Since tagging of smolts began in Ireland there have been sixteen distant water recaptures of adult salmon tagged as smolts or parr in Irish waters. Fifteen of these were recaptured from the Greenland fishery and one salmon was recovered from the Faroe Islands. The recaptures resulted from a number of salmon smolt and salmon parr tagging programmes. Some of these programmes were designed specifically to obtain information on the distant migrations of Irish salmon but other programmes were to study migrations and mortality in the home waters. Information on recaptures has been published elsewhere (Piggins 1970, Went 1973). This leaflet brings together all the available information on recaptures of tagged Irish salmon in distant waters up to December 1975 and gives background information on the tagging programmes.
    • Report on Inshore Surveys Around the Irish Coast

      Crowley, M A (Department of Agriculture and Fisheries (Fisheries Division), 1973)
      The purpose of this leaflet is to discuss the quantity and quality of some species of commercially valuable shellfish found in certain estuaries around the Irish coast. In recent years the shellfish industry has attracted considerable interest in Ireland, partly because of the demand in England and on the Continent of Europe for Irish shellfish and shellfish products and partly because of the interest which the general public has in fish farming.
    • Results of 1997 Longline Survey of the Rockall Trough

      Connolly, P L; Kelly, C J; Clarke, M; Hareide, N (Marine Institute, 1999)
      The present survey took place over a period of 12 days in August 1997 along the eastern slope of Rockall Trough between 53 and 58ºN including the Northern slope of the Porcupine Bank. Fishing was carried out in six separate areas, in depths between 300 and 2,925 meters. The primary objective of the survey was to obtain samples of chondricthyan and teleost fish for the Marine Institute (MI) deepwater research programme, for contaminant analysis of fish by the MI chemistry section and for food technology analysis at the Teagasc National Food Centre. The survey was carried out on the Norwegian commercial long-liner "Skarheim," using commercial deep-water autoline gear. In total over 70,000 hooks were set during the trip and on average 80% of these were baited. In total 20 species of chondricthyan and 18 species of teleost fish were taken. Among the most abundant species in the catch were leafscale gulper shark Centrophorus squamosus (36%), bird beak dogfish Deania calcea (21 %), Portuguese dogfish Centrascyflium coefofepis (13%), tusk, Brosme brosme (11%) and mora, Mora mora (6%). Over the entire survey, discarding was estimated as 30% of the total catch. The main species discarded were bird beak dogfish and greater lantern shark Etmopterus princeps. Catch per 1,000 hooks showed that highest abundances were found at 600 - 1,100 metres throughout the whole fishing area. Three settings were made at depths between 2,000 and 3,000 meters. These shots gave valuable information about depth distribution of different species and also brought up species that have never been recorded in the Rockall Trough before.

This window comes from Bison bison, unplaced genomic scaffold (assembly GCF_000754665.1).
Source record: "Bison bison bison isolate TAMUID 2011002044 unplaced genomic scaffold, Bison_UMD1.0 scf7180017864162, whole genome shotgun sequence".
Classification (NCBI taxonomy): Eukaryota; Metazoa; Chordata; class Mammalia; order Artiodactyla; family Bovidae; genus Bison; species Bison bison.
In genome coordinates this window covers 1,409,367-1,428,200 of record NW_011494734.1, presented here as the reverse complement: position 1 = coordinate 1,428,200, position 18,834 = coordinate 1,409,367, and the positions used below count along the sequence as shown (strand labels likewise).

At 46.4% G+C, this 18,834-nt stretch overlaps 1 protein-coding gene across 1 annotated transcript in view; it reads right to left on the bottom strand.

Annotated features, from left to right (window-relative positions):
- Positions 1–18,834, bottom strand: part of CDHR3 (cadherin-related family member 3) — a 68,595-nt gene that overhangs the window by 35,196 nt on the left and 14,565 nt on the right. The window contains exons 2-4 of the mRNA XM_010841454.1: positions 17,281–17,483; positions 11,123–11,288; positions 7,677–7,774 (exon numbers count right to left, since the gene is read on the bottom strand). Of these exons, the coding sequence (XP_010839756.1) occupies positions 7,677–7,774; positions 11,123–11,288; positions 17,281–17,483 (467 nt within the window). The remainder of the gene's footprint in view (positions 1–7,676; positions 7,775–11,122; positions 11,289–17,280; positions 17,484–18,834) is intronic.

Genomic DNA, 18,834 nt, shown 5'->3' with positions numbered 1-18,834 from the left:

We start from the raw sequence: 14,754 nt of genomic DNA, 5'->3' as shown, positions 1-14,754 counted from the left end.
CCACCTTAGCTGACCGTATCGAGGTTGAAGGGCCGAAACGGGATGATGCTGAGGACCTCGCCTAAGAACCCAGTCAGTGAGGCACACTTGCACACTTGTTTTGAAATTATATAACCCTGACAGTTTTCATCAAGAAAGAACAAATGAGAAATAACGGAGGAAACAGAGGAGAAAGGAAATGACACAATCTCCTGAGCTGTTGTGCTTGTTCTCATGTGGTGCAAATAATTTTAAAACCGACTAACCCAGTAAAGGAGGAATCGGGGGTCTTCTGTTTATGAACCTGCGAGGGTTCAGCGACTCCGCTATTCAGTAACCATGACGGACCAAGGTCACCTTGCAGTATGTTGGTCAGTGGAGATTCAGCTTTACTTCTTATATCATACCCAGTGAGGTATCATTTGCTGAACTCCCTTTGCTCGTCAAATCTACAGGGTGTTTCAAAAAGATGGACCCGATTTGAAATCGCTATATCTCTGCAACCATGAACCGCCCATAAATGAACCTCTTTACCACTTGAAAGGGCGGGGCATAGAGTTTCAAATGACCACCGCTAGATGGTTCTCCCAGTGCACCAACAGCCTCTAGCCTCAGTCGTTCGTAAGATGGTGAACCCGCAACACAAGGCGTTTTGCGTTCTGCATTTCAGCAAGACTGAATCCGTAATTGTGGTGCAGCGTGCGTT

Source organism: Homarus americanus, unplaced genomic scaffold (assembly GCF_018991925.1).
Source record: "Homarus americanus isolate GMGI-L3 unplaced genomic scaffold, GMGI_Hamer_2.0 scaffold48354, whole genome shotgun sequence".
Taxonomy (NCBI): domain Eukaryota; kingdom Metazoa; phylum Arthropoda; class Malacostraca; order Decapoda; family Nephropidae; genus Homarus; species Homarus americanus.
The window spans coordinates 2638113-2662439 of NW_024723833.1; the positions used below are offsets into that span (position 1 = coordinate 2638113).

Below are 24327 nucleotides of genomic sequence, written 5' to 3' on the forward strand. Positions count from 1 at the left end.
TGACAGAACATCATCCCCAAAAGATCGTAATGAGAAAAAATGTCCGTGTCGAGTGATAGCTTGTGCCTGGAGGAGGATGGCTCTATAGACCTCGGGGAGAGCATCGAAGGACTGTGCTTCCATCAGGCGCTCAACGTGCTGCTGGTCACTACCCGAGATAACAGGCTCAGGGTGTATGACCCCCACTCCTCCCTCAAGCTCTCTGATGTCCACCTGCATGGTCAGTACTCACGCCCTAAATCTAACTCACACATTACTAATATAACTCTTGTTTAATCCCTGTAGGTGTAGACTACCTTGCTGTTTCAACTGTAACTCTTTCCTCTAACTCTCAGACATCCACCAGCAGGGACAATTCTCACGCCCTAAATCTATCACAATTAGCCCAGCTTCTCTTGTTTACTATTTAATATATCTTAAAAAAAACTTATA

• Results of Magnetic tag Recovery Programme in the Mayo Area in 1985

      Gallagher, P (Department of Tourism, Fisheries and Forestry, 1986)
      This leaflet deals with the results of the magnetic tag recovery programme for the Mayo area in 1985. The commercial salmon catch was sampled for adipose fin clipped and micro tagged fish at a number of locations in Mayo. All fish with adipose fin clips were screened with a magnetic tag detector for tags, and the tags were read to establish the origin of the fish. Fish are tagged at various locations throughout the country with magnetic wire tags. These tagged fish are released at different times of the year, and in various river systems to establish the best time of year to release fish and the best locations. The majority of all the tagged fish are hatchery reared, only in the Corrib river are wild fish tagged.
    • Results of Magnetic Tag Recovery Programme in the Mayo Area in 1986

      Gallagher, P; Browne, J (Department of the Marine, 1987)
      Young salmon are tagged at various locations throughout the country with coded wire tags. They are released at different times of the year, and in various river systems to establish the best time of year and the best locations for release. The majority of the tagged fish are hatchery reared, the only exception being in the Corrib and Blackwater rivers where wild smolts are tagged. All micro-tagged fish are adipose fin clipped. Some hatcheries also use an adipose fin clip to mark their reared fish. Twenty nine thousand net caught salmon were examined at a number of locations in Mayo. All fish with adipose fin clips were screened with a magnetic tag detector. A total of 736 tags were recovered from which it was estimated that rearing stations contributed over 1,300 fish to the north Mayo catch.